The Lagos High Court sitting in the Ikeja area has admitted two documents into evidence tendered by the Economic and Financial Crimes Commission (EFCC) containing an investigative report on the iPhone of Internet celebrity Ismaila Mustapha, popularly known as Mompha, claiming it was used for fraudulent practices.
The trial judge, Justice Mojisola Dada, admitted the documents tendered by the EFCC at the proceedings on Monday. The reports are a letter by the EFCC to the United States of America’s Federal Bureau of Investigation (FBI) and a report by the Bureau.
On January 12, 2022, the EFCC arraigned Mompha alongside his company, Ismalob Global Investment, on an eight-count charge bordering on conspiracy to launder funds obtained through unlawful activity, retention of proceeds of criminal conduct, laundering of funds obtained through unlawful activity, failure to disclose assets and property, possession of documents containing false pretence and use of property derived from an unlawful act.
The offence is contrary to relevant sections of the Advance Fee Fraud Act of 2006 and the EFCC Act of 2004.
In the counts, the defendants were accused of conspiracy to launder funds obtained through unlawful activity, retention of such funds, transfer of funds for a suspect Olayinka Jimoh, popularly known as Nappy Boy, and unlawful transfer of funds for a record label, among others.
The EFCC also alleged that Mompha concealed his interest in expensive wristwatches and other movable assets valued at over N70 million.
Mompha pleaded not guilty to the eight counts. He also pleaded not guilty to the first six counts on behalf of his company, Islamob Limited.
At the proceedings today, Mompha’s counsel led by Kolawole Salami objected to the admissibility of the two documents as evidence, saying they were public documents from the United States Consulate which required certification before they could be admitted.
“The documents are not certified true copies, and should not be admitted in court,” Salami told the Judge.
Justice Dada, however, overruled the defence counsel’s objection and upheld the arguments of the prosecution who maintained that the FBI documents were original.
“The documents do not require certification,” Dada ruled.
The EFCC counsel, Suleiman Suleiman, had tendered the two documents through his witness, one Ayotunde Solademi, an FBI representative, who was in court to give evidence of the Bureau’s forensic operation.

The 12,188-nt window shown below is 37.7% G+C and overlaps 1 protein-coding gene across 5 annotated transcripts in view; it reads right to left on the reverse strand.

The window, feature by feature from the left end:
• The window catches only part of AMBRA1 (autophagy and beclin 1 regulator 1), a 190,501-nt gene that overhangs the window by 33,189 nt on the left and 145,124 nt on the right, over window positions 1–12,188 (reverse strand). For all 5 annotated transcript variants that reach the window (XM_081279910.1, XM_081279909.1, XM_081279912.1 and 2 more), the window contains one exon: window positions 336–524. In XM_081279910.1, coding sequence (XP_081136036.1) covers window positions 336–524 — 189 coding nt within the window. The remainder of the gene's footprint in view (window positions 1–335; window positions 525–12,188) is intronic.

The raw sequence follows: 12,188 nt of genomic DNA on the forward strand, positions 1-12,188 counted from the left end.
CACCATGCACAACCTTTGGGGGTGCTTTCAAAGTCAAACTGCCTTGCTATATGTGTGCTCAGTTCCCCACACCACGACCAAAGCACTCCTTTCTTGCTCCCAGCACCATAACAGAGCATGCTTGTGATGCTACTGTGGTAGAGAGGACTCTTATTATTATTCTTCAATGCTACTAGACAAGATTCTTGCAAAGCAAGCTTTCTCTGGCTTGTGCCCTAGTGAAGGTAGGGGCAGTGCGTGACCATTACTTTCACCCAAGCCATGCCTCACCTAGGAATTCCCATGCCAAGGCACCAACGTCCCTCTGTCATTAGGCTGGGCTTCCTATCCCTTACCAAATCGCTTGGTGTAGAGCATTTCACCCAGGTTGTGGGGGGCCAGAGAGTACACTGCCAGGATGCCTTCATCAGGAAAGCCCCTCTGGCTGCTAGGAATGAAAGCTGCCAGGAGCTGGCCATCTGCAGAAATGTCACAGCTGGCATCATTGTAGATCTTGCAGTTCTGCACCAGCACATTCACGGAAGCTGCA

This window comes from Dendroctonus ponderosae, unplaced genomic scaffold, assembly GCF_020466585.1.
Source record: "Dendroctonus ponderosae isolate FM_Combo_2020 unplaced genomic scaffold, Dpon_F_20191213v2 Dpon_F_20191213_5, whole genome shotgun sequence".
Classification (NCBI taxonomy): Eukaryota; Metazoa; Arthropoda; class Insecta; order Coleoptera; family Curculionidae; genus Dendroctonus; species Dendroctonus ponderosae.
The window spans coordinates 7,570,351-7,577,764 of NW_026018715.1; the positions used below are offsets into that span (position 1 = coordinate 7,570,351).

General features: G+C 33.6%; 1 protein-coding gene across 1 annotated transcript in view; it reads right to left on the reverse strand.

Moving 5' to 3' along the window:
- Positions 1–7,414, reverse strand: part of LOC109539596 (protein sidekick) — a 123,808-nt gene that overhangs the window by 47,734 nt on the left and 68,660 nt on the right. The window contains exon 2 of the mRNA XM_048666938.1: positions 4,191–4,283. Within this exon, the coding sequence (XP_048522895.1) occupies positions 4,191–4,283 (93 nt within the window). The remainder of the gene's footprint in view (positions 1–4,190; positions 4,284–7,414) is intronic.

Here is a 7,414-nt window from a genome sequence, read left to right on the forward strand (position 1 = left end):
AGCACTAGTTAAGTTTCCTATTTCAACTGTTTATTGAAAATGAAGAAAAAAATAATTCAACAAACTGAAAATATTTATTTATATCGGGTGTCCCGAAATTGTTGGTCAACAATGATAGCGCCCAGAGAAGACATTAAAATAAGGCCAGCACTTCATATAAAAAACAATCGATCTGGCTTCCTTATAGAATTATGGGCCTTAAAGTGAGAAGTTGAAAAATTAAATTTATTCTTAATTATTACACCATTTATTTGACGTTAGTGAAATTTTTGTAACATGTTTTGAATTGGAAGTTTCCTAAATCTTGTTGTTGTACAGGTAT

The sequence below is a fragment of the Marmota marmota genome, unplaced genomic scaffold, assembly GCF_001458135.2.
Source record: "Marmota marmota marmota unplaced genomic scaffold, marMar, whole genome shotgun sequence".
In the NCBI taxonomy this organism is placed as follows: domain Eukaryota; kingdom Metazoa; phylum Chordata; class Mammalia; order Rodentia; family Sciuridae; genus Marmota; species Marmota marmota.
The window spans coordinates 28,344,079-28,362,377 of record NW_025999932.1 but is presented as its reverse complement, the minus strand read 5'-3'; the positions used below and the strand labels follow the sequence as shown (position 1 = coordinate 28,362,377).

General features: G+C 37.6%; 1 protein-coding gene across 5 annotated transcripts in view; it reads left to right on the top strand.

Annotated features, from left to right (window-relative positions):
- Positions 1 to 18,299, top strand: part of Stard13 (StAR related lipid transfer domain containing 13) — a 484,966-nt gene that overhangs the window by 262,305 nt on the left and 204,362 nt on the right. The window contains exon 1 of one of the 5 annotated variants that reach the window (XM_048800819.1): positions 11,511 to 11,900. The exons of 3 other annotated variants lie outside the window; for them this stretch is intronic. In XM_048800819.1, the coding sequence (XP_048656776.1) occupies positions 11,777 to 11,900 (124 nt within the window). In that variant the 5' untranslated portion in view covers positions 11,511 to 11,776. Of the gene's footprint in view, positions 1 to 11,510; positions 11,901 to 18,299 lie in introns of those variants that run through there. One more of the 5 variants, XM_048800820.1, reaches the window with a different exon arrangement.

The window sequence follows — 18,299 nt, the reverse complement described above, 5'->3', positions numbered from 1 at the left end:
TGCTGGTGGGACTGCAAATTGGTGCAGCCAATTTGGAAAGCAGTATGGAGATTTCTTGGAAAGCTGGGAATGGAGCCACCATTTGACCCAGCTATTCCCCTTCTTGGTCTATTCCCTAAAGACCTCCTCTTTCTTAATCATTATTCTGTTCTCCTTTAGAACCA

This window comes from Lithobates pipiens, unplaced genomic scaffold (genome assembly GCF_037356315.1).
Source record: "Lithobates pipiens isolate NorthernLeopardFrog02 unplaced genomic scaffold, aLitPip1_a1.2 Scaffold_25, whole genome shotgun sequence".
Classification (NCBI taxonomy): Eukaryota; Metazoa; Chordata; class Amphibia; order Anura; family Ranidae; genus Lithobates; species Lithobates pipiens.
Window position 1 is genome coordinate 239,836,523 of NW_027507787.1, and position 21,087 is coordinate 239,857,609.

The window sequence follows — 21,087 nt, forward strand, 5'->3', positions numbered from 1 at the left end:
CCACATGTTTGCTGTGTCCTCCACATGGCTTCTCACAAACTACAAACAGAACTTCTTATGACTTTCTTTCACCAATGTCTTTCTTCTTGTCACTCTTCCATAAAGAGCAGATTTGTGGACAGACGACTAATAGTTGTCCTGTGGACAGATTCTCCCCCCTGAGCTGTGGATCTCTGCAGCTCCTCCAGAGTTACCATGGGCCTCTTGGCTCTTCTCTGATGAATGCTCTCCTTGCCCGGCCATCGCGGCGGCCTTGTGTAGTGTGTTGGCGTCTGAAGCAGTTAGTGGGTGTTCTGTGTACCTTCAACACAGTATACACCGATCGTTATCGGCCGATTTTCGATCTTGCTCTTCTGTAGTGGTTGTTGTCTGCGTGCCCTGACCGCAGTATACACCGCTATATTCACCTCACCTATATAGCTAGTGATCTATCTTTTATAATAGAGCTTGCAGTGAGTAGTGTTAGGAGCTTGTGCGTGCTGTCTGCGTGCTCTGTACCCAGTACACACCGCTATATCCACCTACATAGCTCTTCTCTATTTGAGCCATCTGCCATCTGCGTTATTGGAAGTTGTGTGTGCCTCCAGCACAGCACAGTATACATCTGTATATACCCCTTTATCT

Solademi, who works at the Legal Attaché office of the FBI in Nigeria, told the court that he had retrieved an iPhone belonging to Mompha with a Faraday bag.
Solademi said the FBI’s forensic operations revealed Mompha’s iPhone was used to send account details to a United Arab Emirates (UAE) telephone number, search for Swift Codes of a bank, and had a compromised Microsoft 365 account.
“The [Mompha’s] iPhone had a compromised Microsoft 365 account and attackers used a fraudulent domain to socially engineer communication to their [Mompha’s] company,” the FBI representative told the court.
The prosecution witness also told the court that the FBI discovered during analysis that Mompha’s iPhone was also used to change payment delivery from cheque to wire transfer.
“The [iPhone] was used to make three attempts to transfer funds. The first two failed, but the third was successful,” Solademi said.
Under cross-examination, the defence counsel, Salami, read from a paragraph of the documents which stated that the FBI documents are not to be used in a legal proceeding except after a separate communication has been made.
The prosecution witness, Solademi, in his response, said his presence in court to give evidence amounts to a separate communication from the FBI that allows for the use of the documents in court.
While answering other questions from the defence counsel, the witness admitted that he was not aware whether the FBI ever arrested the defendant.
He also disclosed that the FBI forensic analysis of Mompha’s iPhone was commissioned at the request of the EFCC.
The defence counsel however argued that the FBI representative could not confirm whether the iPhone he retrieved from the EFCC belonged to the defendant, Mompha, at the point of handover.
After the testimony, Justice Dada adjourned proceedings till November 1, 2023 for the continuation of Mompha’s trial.